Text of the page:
E. PDS: As per the client, Ms. A did not tell about the switching charges. However FOS found out that there were no switching charges & the same was clearly mentioned on the PDS given to the client. Hence the grievance was Null & Void.

F. Authority to Proceed: As explained earlier, Authority to proceed was signed by the client where it was mentioned that FSG was provided & that they have read Terms & conditions of SOA.

6. Refer to “Step One” of the six-step financial planning process outlined in the course materials - specifically the sub-heading titled “capturing a client’s risk tolerance” and “what is the client’s real risk profile”. Explain what practical measures you think Ms A could have undertaken so that Mr and Mrs H understood the risks of Ms A’s recommended investment portfolio better?

Answer:

Measures that Ms. A could have taken:

1. She could have explained to them in detail that both of you are presently employed on the middle income levels with no dependents. Hence, you could take some risks with their money & it would be a prudent to surge their risk potential from Moderate to Moderate Aggressive level.

2. She could have candidly explained to them that the investment that she has recommended could get down to any level & can even erode their capital too (if markets didn’t perform/ global melt down etc). By hearing this, client could have easily understood about the risks attached with the investment.

3. She could have mentioned at the starting only that the Ups & Down are a part & parcel of this kind of investments. Hence they should not lose the patience in a short term.

7. Refer to “Step Six” of the six-step financial planning process outlined in the course materials. Explain why you think FOS made a finding that despite Ms A not reviewing Mr and Mrs H’s portfolio, Ms A was not at fault. Explain in the context of the purpose of reviewing, revising and maintaining a financial plan.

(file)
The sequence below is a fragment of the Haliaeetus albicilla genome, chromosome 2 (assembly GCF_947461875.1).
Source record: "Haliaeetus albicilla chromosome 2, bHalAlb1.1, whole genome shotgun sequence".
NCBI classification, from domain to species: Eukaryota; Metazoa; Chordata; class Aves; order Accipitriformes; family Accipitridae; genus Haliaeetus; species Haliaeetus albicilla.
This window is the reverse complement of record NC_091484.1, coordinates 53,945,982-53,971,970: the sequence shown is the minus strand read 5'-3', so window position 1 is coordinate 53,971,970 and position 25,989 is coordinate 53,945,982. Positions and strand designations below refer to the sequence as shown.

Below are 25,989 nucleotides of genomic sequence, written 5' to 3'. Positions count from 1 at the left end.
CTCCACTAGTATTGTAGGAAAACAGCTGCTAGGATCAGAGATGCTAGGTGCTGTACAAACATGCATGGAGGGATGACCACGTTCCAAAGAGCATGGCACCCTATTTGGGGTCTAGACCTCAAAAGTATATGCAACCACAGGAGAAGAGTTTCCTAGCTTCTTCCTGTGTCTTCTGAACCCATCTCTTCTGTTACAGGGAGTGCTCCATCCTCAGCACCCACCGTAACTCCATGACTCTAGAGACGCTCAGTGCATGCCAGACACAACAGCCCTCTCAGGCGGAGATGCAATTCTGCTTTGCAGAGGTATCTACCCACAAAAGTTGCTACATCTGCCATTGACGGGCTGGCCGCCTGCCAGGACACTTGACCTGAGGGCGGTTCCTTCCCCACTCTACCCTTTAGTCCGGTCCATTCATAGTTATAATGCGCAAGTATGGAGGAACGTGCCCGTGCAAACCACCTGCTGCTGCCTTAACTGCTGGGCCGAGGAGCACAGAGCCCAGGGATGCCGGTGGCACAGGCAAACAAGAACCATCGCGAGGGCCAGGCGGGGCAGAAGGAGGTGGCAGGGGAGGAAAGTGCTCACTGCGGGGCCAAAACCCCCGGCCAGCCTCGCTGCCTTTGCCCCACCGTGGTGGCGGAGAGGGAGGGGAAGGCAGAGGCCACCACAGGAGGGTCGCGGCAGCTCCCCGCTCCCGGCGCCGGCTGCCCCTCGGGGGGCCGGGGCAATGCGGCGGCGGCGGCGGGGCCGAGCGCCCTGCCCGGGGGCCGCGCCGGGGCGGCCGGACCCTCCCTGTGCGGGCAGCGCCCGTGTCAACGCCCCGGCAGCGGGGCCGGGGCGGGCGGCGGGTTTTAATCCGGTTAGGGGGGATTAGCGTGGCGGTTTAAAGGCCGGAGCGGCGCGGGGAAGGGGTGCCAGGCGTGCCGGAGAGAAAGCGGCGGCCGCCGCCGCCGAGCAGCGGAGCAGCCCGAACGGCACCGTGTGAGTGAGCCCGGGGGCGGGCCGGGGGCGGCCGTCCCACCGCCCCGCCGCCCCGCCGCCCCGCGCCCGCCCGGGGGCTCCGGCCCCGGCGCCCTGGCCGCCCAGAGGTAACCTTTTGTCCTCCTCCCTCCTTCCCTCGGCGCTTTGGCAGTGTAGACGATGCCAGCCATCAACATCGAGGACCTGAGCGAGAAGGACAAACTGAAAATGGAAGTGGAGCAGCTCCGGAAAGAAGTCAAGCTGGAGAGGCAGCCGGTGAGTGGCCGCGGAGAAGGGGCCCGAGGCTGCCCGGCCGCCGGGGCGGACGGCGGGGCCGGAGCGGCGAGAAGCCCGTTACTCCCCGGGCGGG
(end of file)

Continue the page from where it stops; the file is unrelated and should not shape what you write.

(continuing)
Answer:

FOS finding says Ms. A was not at fault due to following reasons:

Firstly, the client’s did not avail to any kind of ‘Service A’ which was initially offered to the client for the ongoing reviewing, revising & maintaining of financial plan services. This is due to the reason that there is a cost that was attached to such kind of services (minimum $ 1100 per annum).

Secondly, there is no evidence on the file that Ms. A had promised the client’s that she would contact the client every three months (or sooner) for any kind of review.

Thirdly, if the clients were so concerned about the ongoing services which they were not getting from Ms. A, why did not they do more than just ‘a few phone calls & messages to Ms. A’ for over 3 years.

Lastly, even if Ms. A had been in more regular contact with the client for reviews, she would have advised to continue to hold the investments in falling markets as these are part & parcel of market linked investments.